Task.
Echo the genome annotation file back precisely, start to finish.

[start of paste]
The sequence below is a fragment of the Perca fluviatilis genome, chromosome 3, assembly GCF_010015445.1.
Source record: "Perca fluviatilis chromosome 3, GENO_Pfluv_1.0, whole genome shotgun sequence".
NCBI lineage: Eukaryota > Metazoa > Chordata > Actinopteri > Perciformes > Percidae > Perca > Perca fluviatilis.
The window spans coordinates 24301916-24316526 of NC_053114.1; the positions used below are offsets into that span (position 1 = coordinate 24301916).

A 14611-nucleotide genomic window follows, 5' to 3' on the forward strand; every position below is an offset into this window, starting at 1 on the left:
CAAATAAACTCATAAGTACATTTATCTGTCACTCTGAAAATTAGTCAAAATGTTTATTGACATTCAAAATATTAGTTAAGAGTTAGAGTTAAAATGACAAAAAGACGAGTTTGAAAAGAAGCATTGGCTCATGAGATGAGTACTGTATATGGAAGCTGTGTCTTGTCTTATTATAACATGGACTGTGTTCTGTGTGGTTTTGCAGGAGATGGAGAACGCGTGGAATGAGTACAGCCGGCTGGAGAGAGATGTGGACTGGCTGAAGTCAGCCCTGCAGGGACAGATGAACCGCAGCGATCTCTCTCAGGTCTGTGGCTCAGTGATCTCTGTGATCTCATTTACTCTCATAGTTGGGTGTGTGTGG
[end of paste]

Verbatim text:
The sequence below is a fragment of the Perca fluviatilis genome, chromosome 3, assembly GCF_010015445.1.
Source record: "Perca fluviatilis chromosome 3, GENO_Pfluv_1.0, whole genome shotgun sequence".
NCBI lineage: Eukaryota > Metazoa > Chordata > Actinopteri > Perciformes > Percidae > Perca > Perca fluviatilis.
The window spans coordinates 24301916-24316526 of NC_053114.1; the positions used below are offsets into that span (position 1 = coordinate 24301916).

A 14611-nucleotide genomic window follows, 5' to 3' on the forward strand; every position below is an offset into this window, starting at 1 on the left:
CAAATAAACTCATAAGTACATTTATCTGTCACTCTGAAAATTAGTCAAAATGTTTATTGACATTCAAAATATTAGTTAAGAGTTAGAGTTAAAATGACAAAAAGACGAGTTTGAAAAGAAGCATTGGCTCATGAGATGAGTACTGTATATGGAAGCTGTGTCTTGTCTTATTATAACATGGACTGTGTTCTGTGTGGTTTTGCAGGAGATGGAGAACGCGTGGAATGAGTACAGCCGGCTGGAGAGAGATGTGGACTGGCTGAAGTCAGCCCTGCAGGGACAGATGAACCGCAGCGATCTCTCTCAGGTCTGTGGCTCAGTGATCTCTGTGATCTCATTTACTCTCATAGTTGGGTGTGTGTGG